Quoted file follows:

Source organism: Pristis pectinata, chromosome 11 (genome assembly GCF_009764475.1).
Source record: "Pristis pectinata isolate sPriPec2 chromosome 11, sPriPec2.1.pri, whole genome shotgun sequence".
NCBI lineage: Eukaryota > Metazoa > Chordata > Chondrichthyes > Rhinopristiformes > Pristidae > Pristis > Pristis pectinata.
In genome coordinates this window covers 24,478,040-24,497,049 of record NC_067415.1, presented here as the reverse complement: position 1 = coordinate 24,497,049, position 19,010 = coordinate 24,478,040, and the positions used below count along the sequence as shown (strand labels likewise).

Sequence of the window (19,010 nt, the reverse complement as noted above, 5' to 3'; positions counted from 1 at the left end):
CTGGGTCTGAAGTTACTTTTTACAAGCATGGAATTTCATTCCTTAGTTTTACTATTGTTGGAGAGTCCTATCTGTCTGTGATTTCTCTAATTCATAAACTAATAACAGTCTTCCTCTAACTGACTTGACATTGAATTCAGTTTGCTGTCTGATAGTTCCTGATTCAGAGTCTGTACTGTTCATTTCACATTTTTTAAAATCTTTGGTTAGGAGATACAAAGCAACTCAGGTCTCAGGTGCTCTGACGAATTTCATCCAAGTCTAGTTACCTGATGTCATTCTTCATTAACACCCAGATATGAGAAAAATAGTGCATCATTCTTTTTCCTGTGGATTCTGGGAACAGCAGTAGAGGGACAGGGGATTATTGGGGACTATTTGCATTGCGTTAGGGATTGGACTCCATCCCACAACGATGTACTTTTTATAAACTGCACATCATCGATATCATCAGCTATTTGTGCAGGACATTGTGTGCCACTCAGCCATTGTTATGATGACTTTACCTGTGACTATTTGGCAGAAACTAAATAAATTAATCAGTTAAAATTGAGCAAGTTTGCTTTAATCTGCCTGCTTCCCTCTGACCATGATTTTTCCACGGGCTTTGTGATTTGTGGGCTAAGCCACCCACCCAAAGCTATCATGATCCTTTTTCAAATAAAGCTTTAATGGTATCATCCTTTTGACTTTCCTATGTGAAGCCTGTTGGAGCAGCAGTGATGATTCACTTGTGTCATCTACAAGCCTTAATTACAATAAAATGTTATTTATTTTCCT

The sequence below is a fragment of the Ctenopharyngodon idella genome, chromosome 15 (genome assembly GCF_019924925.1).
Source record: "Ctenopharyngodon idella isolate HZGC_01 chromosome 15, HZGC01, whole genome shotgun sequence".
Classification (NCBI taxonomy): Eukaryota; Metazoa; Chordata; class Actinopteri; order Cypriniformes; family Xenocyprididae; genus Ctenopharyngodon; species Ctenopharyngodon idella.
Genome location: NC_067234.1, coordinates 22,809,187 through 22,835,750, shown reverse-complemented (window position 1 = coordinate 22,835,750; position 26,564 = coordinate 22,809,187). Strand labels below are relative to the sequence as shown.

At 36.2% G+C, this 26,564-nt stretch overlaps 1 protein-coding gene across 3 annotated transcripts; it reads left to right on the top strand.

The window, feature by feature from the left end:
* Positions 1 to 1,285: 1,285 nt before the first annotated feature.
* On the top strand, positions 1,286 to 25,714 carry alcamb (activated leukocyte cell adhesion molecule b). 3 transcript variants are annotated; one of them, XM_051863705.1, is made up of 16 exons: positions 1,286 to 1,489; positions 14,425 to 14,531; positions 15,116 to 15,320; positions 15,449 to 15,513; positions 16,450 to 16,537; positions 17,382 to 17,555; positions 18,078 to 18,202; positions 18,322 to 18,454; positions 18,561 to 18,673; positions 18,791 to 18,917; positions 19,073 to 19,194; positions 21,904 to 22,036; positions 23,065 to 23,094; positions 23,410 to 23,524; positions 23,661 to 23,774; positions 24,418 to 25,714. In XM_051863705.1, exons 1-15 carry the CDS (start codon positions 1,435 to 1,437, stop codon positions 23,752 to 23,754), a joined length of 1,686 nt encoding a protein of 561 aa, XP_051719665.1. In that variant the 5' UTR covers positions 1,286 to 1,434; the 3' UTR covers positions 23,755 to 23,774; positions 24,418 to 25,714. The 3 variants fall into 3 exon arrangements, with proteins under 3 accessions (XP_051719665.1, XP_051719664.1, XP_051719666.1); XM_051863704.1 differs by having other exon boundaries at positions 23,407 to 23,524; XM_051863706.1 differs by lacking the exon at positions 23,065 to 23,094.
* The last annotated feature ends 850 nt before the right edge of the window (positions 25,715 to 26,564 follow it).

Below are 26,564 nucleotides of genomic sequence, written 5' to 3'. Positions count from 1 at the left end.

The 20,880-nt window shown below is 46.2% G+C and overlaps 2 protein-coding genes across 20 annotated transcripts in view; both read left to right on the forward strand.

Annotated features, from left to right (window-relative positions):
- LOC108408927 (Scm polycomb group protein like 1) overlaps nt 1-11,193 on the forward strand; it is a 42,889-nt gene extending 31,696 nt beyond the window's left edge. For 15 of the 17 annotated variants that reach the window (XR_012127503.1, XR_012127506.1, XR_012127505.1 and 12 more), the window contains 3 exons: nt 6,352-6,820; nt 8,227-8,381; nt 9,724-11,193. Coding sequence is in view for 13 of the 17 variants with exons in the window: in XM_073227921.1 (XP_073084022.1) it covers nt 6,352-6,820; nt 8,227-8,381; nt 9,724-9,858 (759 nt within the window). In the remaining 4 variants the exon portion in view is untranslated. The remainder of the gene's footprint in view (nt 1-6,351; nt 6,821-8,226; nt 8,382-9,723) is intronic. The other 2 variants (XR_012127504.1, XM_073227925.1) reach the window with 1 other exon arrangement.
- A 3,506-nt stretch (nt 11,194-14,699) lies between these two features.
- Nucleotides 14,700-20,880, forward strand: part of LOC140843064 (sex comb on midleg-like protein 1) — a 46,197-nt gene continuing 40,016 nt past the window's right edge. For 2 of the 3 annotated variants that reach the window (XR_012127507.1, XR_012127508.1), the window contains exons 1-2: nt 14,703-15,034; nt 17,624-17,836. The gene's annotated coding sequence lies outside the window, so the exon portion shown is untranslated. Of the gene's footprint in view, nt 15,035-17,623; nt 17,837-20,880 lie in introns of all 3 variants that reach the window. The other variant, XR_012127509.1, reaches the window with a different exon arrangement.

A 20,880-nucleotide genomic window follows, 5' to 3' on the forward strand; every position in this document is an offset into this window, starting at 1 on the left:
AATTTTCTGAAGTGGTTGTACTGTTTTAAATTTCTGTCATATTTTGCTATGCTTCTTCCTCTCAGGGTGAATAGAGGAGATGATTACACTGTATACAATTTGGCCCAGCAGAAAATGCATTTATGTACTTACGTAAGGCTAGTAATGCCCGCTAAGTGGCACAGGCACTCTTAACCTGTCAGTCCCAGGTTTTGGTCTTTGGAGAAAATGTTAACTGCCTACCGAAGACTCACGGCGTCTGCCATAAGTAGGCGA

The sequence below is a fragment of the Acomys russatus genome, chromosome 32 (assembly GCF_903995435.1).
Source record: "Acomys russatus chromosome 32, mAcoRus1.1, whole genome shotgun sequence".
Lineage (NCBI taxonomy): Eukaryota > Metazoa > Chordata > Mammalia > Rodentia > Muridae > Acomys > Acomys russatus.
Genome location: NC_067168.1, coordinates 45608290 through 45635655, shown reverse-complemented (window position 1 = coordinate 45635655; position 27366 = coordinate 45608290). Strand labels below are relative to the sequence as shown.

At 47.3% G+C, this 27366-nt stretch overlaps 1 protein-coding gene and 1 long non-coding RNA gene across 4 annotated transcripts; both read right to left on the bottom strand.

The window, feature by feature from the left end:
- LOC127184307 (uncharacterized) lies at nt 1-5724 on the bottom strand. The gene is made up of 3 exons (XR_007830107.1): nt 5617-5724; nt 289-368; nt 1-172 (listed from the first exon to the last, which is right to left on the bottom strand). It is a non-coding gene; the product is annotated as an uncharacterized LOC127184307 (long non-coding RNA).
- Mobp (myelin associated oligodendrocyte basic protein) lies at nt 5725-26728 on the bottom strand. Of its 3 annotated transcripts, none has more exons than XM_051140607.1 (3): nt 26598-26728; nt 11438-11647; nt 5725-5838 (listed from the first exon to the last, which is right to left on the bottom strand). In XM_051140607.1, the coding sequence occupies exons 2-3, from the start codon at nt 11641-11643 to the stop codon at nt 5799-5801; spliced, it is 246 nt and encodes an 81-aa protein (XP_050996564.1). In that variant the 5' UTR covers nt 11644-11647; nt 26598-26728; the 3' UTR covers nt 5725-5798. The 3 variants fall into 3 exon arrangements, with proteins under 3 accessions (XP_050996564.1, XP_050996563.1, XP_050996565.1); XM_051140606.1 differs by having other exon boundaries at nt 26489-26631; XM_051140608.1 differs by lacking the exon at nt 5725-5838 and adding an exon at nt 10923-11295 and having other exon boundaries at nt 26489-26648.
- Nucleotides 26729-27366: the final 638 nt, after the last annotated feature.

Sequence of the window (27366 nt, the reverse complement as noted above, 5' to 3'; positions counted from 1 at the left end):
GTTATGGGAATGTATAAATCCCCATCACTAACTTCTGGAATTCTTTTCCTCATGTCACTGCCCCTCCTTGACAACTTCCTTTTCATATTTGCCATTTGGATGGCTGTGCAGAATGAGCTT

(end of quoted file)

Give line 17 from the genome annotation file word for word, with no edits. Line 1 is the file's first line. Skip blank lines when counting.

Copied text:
The 20,880-nt window shown below is 46.2% G+C and overlaps 2 protein-coding genes across 20 annotated transcripts in view; both read left to right on the forward strand.